Mac Malware

Reports Show A Surge In Highly Targeted Malware For Macs

The security world has been warning Mac users for a long time that the lack of malware targeting their machines is a result of cybercriminals focusing on Windows’ larger market share.  This unfortunately is not because Apple’s brilliant security evaded such cyber-attacks.  Human-rights groups warn that the illusion of security Mac users once enjoyed is a thing of the past, after hackers succeed in infecting networks in highly targeted espionage attacks.

At the SecTor conference in Toronto this year (Toronto’s IT Security Conference), security researcher Seth Hardy of the University of Toronto’s Citizen Lab research center warned that 2012 has seen a significant increase in new variants of targeted, Mac-focused malware reported by the human rights organizations the Citizen Lab research center seeks to aid. Over the year so far, five new types of espionage malware for Apple’s operating system were reported, compared with just one in 2011 and none in prior years.

“This was a very rare anomaly in 2011. This year it is part of the new normal,” says Hardy. “Attackers have noticed that a lot of organizations are using Macs. If they want to target these organizations, they need a wider range of tools to get into these systems.”

The most prominent example of Mac malware to appear in 2012 was the occurrence of the Flashback malware, a cybercriminal botnet that hijacked machines for click fraud and used a Java vulnerability to infect more than 600,000 Macs at its peak. But that kind of fraud-focused mass malware does not concern Citizen Lab as much as the more targeted and less widely known samples that the activists find on their networks and anonymously pass on to Citizen Lab’s researchers.

Here are the targeted Mac malware samples Hardy mentioned at the SecTor conference in Toronto:

  • Revir/IMuler: Revir first spotted in May of 2011, and reappeared in infections throughout 2012, carried in spoofed emails with content crafted to appeal to specific recipients. The malware is capable of stealing files or sending screenshots of the target machine to a remote server. According to various antivirus firms, the latest versions of Revier are also capable of evading detection by shutting off when it sees analysis tools running.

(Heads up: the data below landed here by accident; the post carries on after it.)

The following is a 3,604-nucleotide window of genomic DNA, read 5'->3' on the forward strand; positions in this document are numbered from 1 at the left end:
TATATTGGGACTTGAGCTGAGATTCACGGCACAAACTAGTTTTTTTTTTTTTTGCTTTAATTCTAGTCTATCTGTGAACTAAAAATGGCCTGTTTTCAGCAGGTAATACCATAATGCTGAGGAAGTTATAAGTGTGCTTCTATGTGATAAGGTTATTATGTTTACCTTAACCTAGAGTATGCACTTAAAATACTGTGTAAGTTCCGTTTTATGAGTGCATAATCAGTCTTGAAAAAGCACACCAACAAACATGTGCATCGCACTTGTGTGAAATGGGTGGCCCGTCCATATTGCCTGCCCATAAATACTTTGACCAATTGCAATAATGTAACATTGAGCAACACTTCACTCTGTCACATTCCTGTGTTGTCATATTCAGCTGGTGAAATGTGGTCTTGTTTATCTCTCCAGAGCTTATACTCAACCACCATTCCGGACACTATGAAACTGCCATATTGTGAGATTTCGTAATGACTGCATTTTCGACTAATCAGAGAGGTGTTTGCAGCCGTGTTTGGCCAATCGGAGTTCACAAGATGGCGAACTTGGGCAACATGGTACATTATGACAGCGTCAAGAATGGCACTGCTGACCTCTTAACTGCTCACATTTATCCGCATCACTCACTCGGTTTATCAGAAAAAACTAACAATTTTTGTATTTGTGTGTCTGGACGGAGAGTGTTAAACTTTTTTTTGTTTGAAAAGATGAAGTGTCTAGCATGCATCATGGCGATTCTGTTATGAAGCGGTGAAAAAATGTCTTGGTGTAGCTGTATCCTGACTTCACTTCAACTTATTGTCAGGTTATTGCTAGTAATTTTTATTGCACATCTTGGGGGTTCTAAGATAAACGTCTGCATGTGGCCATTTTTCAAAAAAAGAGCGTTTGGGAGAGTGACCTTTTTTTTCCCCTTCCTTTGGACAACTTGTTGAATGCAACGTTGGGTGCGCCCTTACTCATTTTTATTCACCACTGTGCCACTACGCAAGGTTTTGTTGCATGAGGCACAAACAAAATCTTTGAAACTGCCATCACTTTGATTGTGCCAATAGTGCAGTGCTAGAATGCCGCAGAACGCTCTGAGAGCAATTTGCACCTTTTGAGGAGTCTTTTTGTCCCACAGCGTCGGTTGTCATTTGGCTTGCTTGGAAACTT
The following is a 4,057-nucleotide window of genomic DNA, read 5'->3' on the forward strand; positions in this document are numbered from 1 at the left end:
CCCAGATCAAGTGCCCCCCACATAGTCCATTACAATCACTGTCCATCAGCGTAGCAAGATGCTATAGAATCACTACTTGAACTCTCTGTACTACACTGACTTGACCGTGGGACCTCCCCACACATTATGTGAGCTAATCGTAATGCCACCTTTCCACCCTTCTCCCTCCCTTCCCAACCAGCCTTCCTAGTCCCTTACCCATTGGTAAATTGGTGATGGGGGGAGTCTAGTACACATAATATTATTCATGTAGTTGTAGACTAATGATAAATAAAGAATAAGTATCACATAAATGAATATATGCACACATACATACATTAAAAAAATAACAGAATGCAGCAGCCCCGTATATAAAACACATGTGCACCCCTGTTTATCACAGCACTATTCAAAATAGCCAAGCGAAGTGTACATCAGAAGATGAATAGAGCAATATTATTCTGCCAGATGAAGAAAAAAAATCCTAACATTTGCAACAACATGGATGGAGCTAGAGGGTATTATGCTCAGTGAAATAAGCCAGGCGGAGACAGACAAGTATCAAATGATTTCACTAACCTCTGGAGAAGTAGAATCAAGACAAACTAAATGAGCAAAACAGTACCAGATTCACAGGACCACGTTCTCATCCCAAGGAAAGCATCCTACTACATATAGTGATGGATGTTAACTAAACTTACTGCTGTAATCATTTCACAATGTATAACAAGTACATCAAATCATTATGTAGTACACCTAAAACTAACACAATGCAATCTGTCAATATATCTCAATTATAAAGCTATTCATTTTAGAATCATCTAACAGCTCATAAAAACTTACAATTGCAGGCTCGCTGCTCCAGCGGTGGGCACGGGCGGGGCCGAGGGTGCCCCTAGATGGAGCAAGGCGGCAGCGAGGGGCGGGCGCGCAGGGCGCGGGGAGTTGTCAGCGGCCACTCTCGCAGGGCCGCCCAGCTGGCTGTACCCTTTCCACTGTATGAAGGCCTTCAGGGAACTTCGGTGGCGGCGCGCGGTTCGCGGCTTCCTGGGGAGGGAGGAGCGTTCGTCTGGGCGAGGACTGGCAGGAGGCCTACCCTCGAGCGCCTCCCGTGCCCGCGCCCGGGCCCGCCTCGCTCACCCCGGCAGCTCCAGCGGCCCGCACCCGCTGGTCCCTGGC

• Sabpab: Also known as Sabpub, Olyx, Lamadai, Lasyr, and other names, Sabpab was initially delivered using vulnerabilities in Java to infect target machines. Like Revir/IMuler, it is capable of sending files or screenshots to its controllers, and Hardy says it will continue to be used in future attacks.
  • Maccontrol: This program is often delivered in a .zip file and is capable of taking full control of an infected machine. Citizen Lab traced its command-and-control servers to match them with a Windows-based attack on the same group.
  • Davinci: Also known as Morcut and Crisis, Davinci is a piece of commercially available spyware built by the Italian security company, Hacking Team.
  • Netweird: A low-grade commercially sold spyware targeting Macs that was first discovered by the antivirus firm Intego. Hardy says that despite seeing advertisements for the program in hacking forums, it has yet to be seen on real-world networks.

Hardy says that Citizen Lab cannot reveal the direct source of its malware samples due to agreements established with the human rights groups it deals with, although he will say that many of the groups are in the Tibetan activist community. And given the difficult nature of tracing cyber-attacks, Citizen Lab has not tried to identify the malware variants’ sources.

 

Five examples of Apple-focused, targeted malware samples, up from zero in the previous year, shows that determined attackers with a specific victim in mind are now capable of compromising Macs when it suits their purposes.  It is likely that Apple’s code base is marginally more security than Windows, but the rising motivation of skilled attackers to target Macs means any sense of immunity has disappeared.

Mac-focused, targeted malware is beginning to grow in volume and sophistication.  It is suggested that Apple users take the same precautions as other organizations, like teaching staffers to take a skeptical approach to attachments or external links in emails that might run a software exploit on their machine or route them to an infected web page, as well as running an antivirus as a second layer of defense.

Though Mac-focused malware is a relatively new phenomenon, it is no surprise that Apple’s software is exploitable by hackers. Despite the company’s hints that its machines have been immune to viruses, researchers have been demonstrating weaknesses in its defenses for years.

In June, even Apple itself tacitly admitted that its machines are being increasingly targeted by malware and deleted a claim on its website stating that Macs “do not get PC viruses”.  This is a clear a sign that the sense of security afforded by Windows’ being the greater temptation to hackers no longer offers Mac users real protection.

– Andy Greenberg 10/08/12, Forbes Staff –